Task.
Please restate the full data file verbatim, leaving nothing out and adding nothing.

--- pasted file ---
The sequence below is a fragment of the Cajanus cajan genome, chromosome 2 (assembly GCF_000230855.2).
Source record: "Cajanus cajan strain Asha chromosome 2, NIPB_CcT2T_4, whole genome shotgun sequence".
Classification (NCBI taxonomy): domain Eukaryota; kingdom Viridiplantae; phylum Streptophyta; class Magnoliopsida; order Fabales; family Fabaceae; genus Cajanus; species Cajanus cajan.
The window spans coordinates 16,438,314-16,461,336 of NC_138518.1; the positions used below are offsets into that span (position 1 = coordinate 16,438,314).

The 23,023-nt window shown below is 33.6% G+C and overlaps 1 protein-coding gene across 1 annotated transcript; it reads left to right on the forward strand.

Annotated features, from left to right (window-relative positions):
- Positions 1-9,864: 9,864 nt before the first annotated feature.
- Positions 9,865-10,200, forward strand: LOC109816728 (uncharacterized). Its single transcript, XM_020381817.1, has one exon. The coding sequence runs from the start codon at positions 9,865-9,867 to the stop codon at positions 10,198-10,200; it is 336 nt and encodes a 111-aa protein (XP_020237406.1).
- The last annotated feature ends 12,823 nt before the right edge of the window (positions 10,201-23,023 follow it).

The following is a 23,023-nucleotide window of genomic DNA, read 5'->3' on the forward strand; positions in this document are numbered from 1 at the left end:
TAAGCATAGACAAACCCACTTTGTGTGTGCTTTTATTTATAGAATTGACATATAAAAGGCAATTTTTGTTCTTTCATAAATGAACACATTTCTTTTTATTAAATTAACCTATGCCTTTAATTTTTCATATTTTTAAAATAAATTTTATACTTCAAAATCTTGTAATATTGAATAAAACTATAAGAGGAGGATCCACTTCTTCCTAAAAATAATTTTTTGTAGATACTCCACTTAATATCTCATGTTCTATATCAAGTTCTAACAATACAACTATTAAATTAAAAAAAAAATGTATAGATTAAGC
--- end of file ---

The sequence below is a fragment of the Cajanus cajan genome, chromosome 2 (assembly GCF_000230855.2).
Source record: "Cajanus cajan strain Asha chromosome 2, NIPB_CcT2T_4, whole genome shotgun sequence".
Classification (NCBI taxonomy): domain Eukaryota; kingdom Viridiplantae; phylum Streptophyta; class Magnoliopsida; order Fabales; family Fabaceae; genus Cajanus; species Cajanus cajan.
The window spans coordinates 16,438,314-16,461,336 of NC_138518.1; the positions used below are offsets into that span (position 1 = coordinate 16,438,314).

The 23,023-nt window shown below is 33.6% G+C and overlaps 1 protein-coding gene across 1 annotated transcript; it reads left to right on the forward strand.

Annotated features, from left to right (window-relative positions):
- Positions 1-9,864: 9,864 nt before the first annotated feature.
- Positions 9,865-10,200, forward strand: LOC109816728 (uncharacterized). Its single transcript, XM_020381817.1, has one exon. The coding sequence runs from the start codon at positions 9,865-9,867 to the stop codon at positions 10,198-10,200; it is 336 nt and encodes a 111-aa protein (XP_020237406.1).
- The last annotated feature ends 12,823 nt before the right edge of the window (positions 10,201-23,023 follow it).

The following is a 23,023-nucleotide window of genomic DNA, read 5'->3' on the forward strand; positions in this document are numbered from 1 at the left end:
TAAGCATAGACAAACCCACTTTGTGTGTGCTTTTATTTATAGAATTGACATATAAAAGGCAATTTTTGTTCTTTCATAAATGAACACATTTCTTTTTATTAAATTAACCTATGCCTTTAATTTTTCATATTTTTAAAATAAATTTTATACTTCAAAATCTTGTAATATTGAATAAAACTATAAGAGGAGGATCCACTTCTTCCTAAAAATAATTTTTTGTAGATACTCCACTTAATATCTCATGTTCTATATCAAGTTCTAACAATACAACTATTAAATTAAAAAAAAAATGTATAGATTAAGC